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Reunification of Couples in Long-Term Care – The Case of John and Gwen Hooper

In January of this year, CBC[1] reported on the concerning situation regarding spaces in long-term care homes in Ontario and the reunification of couples. CBC highlighted the case of married couple John (95) and Gwen Cooper (92). Both John and Gwen require full time care but unfortunately for the past 19 months have had to be placed in separate care homes, despite their children’s determination to reunite them.

Their daughter Cynthia Hooper, is worried about the strain the distance is taking on her parents’ mental well-being; her father John has been particularly affected, suffering significant cognitive decline. Cynthia said that “there’s a physical [care] need, but there’s also a mental need and I think that needs to be addressed”[2]. Due to both Gwen and John’s medical conditions, traveling by car to see each other can be difficult and the outbreak of COVID-19 and the resulting lockdowns have only exacerbated their separation.

According to Dr. Samir Sinha, director of geriatrics at two Toronto-based institutions, Mount Sinai Hospital and the University Health Network, reuniting spouses has become an increasingly lower priority in the long-term care admission system.

Dr. Sinha said that crisis patients from hospital are now at the top priority for admissions to care homes, followed by those whose health has deteriorated in their homes. The lack of resources both in hospitals and for supportive care have made it difficult to stem the tide of crisis patients. He further states that “the average life expectancy in an Ontario long-term care home is about 18 months”[3].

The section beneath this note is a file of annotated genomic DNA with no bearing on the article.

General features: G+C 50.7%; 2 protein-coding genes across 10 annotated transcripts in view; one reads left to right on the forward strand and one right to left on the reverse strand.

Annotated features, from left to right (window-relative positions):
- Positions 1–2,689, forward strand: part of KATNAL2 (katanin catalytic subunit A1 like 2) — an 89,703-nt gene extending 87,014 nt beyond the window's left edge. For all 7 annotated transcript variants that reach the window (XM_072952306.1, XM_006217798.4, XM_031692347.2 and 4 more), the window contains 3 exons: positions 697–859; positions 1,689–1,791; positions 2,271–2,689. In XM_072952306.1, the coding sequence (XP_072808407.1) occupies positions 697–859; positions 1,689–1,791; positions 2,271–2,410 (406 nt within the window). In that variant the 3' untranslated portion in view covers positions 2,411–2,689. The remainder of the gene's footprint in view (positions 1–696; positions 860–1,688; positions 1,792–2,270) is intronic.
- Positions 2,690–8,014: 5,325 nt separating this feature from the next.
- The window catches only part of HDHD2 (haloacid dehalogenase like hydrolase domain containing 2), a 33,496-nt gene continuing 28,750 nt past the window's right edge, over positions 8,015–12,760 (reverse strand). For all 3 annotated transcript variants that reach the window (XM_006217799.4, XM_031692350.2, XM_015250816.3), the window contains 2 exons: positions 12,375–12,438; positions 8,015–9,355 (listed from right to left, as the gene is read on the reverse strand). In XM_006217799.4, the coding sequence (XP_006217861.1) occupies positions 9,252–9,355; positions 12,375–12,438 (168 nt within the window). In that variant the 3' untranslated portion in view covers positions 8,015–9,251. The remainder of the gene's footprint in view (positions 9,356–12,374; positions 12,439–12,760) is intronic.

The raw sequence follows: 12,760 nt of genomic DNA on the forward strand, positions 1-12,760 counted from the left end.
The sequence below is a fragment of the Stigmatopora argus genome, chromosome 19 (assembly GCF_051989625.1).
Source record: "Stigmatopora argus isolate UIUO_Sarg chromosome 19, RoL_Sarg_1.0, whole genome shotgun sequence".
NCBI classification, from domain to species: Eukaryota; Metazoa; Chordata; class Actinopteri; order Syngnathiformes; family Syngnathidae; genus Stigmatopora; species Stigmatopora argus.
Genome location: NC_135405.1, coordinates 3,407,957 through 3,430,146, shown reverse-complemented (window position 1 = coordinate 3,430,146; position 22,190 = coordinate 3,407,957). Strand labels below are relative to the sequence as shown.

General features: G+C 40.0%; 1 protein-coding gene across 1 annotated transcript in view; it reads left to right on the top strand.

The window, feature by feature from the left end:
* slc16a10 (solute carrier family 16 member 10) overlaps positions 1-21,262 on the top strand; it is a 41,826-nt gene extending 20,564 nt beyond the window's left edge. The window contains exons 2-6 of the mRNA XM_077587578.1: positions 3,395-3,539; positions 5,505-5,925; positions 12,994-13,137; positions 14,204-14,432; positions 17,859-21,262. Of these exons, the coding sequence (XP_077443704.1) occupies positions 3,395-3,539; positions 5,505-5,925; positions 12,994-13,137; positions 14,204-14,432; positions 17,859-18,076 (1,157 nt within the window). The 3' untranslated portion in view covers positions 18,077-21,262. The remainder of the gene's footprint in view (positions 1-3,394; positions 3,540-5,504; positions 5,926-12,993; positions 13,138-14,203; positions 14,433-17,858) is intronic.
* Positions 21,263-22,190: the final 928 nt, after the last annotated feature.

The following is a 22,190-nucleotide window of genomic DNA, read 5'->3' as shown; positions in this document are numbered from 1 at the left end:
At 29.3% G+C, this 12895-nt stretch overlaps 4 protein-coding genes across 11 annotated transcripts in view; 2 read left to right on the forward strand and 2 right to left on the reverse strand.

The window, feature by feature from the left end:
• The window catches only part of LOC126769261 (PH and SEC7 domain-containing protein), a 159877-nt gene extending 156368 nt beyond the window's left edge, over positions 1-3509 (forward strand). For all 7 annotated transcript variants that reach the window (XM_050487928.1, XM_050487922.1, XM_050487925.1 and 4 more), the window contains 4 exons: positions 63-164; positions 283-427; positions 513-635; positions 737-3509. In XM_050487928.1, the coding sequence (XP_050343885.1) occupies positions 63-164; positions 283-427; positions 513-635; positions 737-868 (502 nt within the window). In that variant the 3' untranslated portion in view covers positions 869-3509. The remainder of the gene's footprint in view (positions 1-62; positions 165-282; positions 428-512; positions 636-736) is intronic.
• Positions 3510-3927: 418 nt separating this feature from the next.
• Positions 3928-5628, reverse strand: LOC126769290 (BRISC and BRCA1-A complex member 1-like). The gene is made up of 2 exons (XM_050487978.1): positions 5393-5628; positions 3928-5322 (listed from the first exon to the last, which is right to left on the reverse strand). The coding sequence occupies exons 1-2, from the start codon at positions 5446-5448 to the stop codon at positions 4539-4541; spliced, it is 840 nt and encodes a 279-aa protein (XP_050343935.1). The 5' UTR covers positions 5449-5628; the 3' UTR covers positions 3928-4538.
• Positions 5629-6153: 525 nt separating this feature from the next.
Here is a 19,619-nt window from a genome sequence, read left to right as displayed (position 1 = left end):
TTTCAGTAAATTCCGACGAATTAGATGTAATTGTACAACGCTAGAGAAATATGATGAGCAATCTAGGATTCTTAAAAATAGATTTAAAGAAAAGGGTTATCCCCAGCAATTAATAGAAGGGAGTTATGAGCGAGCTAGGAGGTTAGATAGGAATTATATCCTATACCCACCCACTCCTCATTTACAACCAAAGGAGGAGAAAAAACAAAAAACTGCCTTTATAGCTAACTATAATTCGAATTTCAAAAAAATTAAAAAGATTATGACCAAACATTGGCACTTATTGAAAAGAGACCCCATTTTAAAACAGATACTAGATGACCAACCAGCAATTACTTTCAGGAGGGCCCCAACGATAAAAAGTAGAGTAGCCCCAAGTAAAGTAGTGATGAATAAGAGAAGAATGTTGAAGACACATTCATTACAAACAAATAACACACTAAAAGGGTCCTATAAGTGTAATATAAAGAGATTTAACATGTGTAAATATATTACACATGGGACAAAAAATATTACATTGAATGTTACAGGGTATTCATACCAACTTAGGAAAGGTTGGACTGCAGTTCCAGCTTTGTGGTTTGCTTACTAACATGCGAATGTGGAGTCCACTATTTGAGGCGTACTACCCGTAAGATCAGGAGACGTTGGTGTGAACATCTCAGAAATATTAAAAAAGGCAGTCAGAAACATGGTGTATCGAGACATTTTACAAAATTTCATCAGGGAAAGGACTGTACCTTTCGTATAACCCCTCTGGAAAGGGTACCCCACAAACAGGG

Professor Ivy Borugeault at the University of Ottawa, commented that the current procedures of the long-term care system and the pressure on workers exposed by the COVID-19 pandemic have made it more difficult to serve the needs of families in reunification.

Under the Long-Term Care Homes Act, 2007[4] (the “LTCHA”) the Ontario Ministry of Health and Long-Term Care regulate admissions to long-term care homes. The act provides categories for admission waiting lists, on this list spousal reunification is under Category 2, only behind crisis patients under Category 1 as the top priority.

The unfortunate case of John and Gwen highlights how much strain has been put on Ontario’s long-term care system.

It is worthwhile to remember the fundamental principle of the LTCHA, which upholds that “a long-term care home is primarily the home of its residents”[5] and it should be operated to ensure residents have their “physical, psychological, social, […] needs adequately met”[6].

John and Gwen’s separation, which has been detrimental to both John’s cognitive health and Gwen’s emotional wellbeing, demonstrates a failure to follow the central principle of the LTCHA and ensure the quality of life that should be expected from Ontario’s long-term care homes.

[1] See Matthew Kupfer, ”After 73 years of marriage, this couple is forced to live apart” January 30, 2023, CBC, accessed online: https://www.cbc.ca/news/canada/ottawa/long-term-care-ontario-spousal-reunification-ottawa-1.6726865

[2] ibid

[3] ibid

[4] Long-Term Care Homes Act, 2007, SO 2007, c.8

[5] Ibid at paragraph 1

[6] Ibid


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